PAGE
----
We all remember the #TikTokMadeMeBuyIt fad, namely popular in the lockdowns. What if I told you that a de-influencing trend was sweeping the app? One where creators told us what not to buy and detracted our attention away from pointless fads? Personally, I’m here for the real-ness of it. It’s giving socialist queen energy.
But why now? A looming recession and high inflation rates have many consumers taking another look at what they are buying. And many are tired of hearing about products they don’t need, or can’t afford, on social media.
“It’s very much attached to the economy,” said Alyssa Kromelis, a marketing consultant who went viral after making her own de-influencing video. “People are struggling, but want to feel cool and look pretty and dressed nicely.”
The hashtag is often used by influencers who already have deals with the brands they’re critiquing, influencers who are sent products from brands they’re not partnered with, or other users who buy the product after seeing it all over their social media feeds.
This is particularly worrying to brands. It is to say that if a brand sends a creator products without pay or a contract, they are risking the opportunity for the creator to shame the product on their platforms.
“Brands get to a place where they over-invest,” said Albert Thompson, managing director of digital innovation at Walton Isaacson. “And the word-of-mouth machine, even on TikTok, is not a place to saturate. It’s like having a friend that talks about themself too much. You get tired of it.”
In fact, some videos with the de-influencing hashtag were about products that consumers are avoiding because they see them on TikTok too often; these include items from Stanley, Lululemon, Bloom Nutrition, Charlotte Tilbury, Drunk Elephant and Olaplex, among others.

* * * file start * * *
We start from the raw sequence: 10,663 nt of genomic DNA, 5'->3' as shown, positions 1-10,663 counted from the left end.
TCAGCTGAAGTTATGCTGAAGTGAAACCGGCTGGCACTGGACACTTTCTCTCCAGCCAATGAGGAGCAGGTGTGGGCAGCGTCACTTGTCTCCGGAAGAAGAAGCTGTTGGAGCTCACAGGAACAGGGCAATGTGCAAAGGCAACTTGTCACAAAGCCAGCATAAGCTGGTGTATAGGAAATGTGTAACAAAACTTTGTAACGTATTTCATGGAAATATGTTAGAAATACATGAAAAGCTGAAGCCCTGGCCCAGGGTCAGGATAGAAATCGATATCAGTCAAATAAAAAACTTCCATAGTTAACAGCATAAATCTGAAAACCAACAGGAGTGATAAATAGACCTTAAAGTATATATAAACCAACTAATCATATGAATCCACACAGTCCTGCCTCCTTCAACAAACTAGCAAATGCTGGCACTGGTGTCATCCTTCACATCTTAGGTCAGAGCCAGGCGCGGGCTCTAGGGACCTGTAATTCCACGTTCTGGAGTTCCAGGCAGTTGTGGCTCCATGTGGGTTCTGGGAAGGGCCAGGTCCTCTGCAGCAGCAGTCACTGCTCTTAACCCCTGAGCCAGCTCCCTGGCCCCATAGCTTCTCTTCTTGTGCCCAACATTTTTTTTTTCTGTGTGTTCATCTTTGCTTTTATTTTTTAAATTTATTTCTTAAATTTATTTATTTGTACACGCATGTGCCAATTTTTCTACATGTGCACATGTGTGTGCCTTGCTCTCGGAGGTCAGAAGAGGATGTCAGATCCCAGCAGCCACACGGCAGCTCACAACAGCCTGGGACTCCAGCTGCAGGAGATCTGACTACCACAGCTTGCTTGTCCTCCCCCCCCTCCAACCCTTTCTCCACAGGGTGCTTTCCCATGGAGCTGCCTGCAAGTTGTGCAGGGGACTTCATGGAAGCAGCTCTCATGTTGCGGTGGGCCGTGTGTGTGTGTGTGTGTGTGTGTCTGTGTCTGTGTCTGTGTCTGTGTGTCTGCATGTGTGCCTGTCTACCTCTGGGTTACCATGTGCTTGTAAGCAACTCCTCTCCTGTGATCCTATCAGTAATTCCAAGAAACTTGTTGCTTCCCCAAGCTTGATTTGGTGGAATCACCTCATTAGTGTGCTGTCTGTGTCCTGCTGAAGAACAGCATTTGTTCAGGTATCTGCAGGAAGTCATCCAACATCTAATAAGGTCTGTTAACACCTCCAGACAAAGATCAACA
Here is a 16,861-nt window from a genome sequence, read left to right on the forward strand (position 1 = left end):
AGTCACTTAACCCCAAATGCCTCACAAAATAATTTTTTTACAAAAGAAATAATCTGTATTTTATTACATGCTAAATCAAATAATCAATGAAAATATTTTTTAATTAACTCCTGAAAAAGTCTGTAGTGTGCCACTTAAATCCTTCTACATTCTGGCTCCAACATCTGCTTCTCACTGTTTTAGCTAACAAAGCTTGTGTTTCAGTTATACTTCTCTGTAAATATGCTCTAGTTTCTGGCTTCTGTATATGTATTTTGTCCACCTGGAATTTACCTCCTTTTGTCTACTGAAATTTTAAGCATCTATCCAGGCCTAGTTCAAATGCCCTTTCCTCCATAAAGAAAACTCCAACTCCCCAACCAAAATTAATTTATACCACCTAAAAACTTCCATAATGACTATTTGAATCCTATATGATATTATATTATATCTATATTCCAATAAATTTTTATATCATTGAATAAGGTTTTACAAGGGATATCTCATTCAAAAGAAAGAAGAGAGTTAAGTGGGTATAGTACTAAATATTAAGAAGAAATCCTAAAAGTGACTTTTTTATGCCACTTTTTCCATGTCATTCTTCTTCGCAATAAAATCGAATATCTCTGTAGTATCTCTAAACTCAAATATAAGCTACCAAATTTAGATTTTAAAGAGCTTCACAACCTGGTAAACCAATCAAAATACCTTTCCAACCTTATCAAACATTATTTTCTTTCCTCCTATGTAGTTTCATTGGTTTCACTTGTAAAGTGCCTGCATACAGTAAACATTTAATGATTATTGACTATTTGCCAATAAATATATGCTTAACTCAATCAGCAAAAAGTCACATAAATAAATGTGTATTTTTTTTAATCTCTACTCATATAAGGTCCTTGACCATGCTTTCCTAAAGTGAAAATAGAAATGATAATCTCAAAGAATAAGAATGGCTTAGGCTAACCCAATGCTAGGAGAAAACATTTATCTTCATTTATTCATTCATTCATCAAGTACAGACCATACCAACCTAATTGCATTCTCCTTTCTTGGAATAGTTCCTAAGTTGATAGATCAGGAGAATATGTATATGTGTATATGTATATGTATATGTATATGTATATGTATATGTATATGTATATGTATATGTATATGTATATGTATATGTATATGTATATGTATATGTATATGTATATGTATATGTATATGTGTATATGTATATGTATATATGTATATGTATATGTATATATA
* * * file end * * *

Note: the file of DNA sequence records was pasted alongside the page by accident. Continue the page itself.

If anything, this calls for a greater need for authenticity. For brands and creators alike, now could be the time to reset their influencer marketing relationships. Creators need to be more comfortable saying “no” to brands and products they don’t like—which might be challenging given the economic downturn—and brands need to send out fewer products to influencers, tighten up their influencer rosters, and accept that creators may ultimately not post about the product, according to agency leaders.
Kimmy Shoval, senior VP and head of influencer marketing at Movement Strategy has recommended brands to lean on talent managers, who know what products will naturally align with certain clients, or searching hashtags to see customers who are organically talking about the brand. Brands should also build in more lead time before campaigns, so that creators have enough time to try the product.